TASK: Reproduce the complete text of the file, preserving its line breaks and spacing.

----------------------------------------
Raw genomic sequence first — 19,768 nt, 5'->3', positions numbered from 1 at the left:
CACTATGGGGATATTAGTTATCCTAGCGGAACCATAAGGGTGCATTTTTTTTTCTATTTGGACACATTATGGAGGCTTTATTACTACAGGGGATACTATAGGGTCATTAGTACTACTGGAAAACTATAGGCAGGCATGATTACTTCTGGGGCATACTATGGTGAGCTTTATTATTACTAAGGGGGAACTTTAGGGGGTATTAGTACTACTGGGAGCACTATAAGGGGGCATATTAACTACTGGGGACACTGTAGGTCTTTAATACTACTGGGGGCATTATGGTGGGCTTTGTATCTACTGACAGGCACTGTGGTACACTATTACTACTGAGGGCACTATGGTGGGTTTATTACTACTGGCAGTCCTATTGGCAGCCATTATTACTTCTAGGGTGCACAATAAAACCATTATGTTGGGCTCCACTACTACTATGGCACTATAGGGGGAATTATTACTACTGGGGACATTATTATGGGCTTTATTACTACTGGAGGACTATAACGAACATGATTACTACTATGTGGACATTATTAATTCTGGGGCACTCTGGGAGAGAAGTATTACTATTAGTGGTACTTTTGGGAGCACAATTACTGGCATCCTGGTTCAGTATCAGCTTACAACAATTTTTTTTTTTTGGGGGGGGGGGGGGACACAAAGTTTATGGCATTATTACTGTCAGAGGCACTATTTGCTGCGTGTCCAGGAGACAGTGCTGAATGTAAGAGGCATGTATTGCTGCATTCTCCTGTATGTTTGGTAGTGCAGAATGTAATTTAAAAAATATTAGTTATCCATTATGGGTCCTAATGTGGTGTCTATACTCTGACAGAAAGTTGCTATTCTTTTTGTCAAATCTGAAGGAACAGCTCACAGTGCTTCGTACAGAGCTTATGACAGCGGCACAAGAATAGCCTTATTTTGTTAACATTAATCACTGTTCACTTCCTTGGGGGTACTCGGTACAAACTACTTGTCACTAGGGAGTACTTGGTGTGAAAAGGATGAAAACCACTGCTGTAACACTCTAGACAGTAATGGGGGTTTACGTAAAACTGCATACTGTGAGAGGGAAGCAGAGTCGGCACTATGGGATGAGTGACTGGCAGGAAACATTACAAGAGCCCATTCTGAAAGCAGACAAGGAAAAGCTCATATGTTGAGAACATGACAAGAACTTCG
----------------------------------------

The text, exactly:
Raw genomic sequence first — 19,768 nt, 5'->3', positions numbered from 1 at the left:
CACTATGGGGATATTAGTTATCCTAGCGGAACCATAAGGGTGCATTTTTTTTTCTATTTGGACACATTATGGAGGCTTTATTACTACAGGGGATACTATAGGGTCATTAGTACTACTGGAAAACTATAGGCAGGCATGATTACTTCTGGGGCATACTATGGTGAGCTTTATTATTACTAAGGGGGAACTTTAGGGGGTATTAGTACTACTGGGAGCACTATAAGGGGGCATATTAACTACTGGGGACACTGTAGGTCTTTAATACTACTGGGGGCATTATGGTGGGCTTTGTATCTACTGACAGGCACTGTGGTACACTATTACTACTGAGGGCACTATGGTGGGTTTATTACTACTGGCAGTCCTATTGGCAGCCATTATTACTTCTAGGGTGCACAATAAAACCATTATGTTGGGCTCCACTACTACTATGGCACTATAGGGGGAATTATTACTACTGGGGACATTATTATGGGCTTTATTACTACTGGAGGACTATAACGAACATGATTACTACTATGTGGACATTATTAATTCTGGGGCACTCTGGGAGAGAAGTATTACTATTAGTGGTACTTTTGGGAGCACAATTACTGGCATCCTGGTTCAGTATCAGCTTACAACAATTTTTTTTTTTTGGGGGGGGGGGGGGACACAAAGTTTATGGCATTATTACTGTCAGAGGCACTATTTGCTGCGTGTCCAGGAGACAGTGCTGAATGTAAGAGGCATGTATTGCTGCATTCTCCTGTATGTTTGGTAGTGCAGAATGTAATTTAAAAAATATTAGTTATCCATTATGGGTCCTAATGTGGTGTCTATACTCTGACAGAAAGTTGCTATTCTTTTTGTCAAATCTGAAGGAACAGCTCACAGTGCTTCGTACAGAGCTTATGACAGCGGCACAAGAATAGCCTTATTTTGTTAACATTAATCACTGTTCACTTCCTTGGGGGTACTCGGTACAAACTACTTGTCACTAGGGAGTACTTGGTGTGAAAAGGATGAAAACCACTGCTGTAACACTCTAGACAGTAATGGGGGTTTACGTAAAACTGCATACTGTGAGAGGGAAGCAGAGTCGGCACTATGGGATGAGTGACTGGCAGGAAACATTACAAGAGCCCATTCTGAAAGCAGACAAGGAAAAGCTCATATGTTGAGAACATGACAAGAACTTCG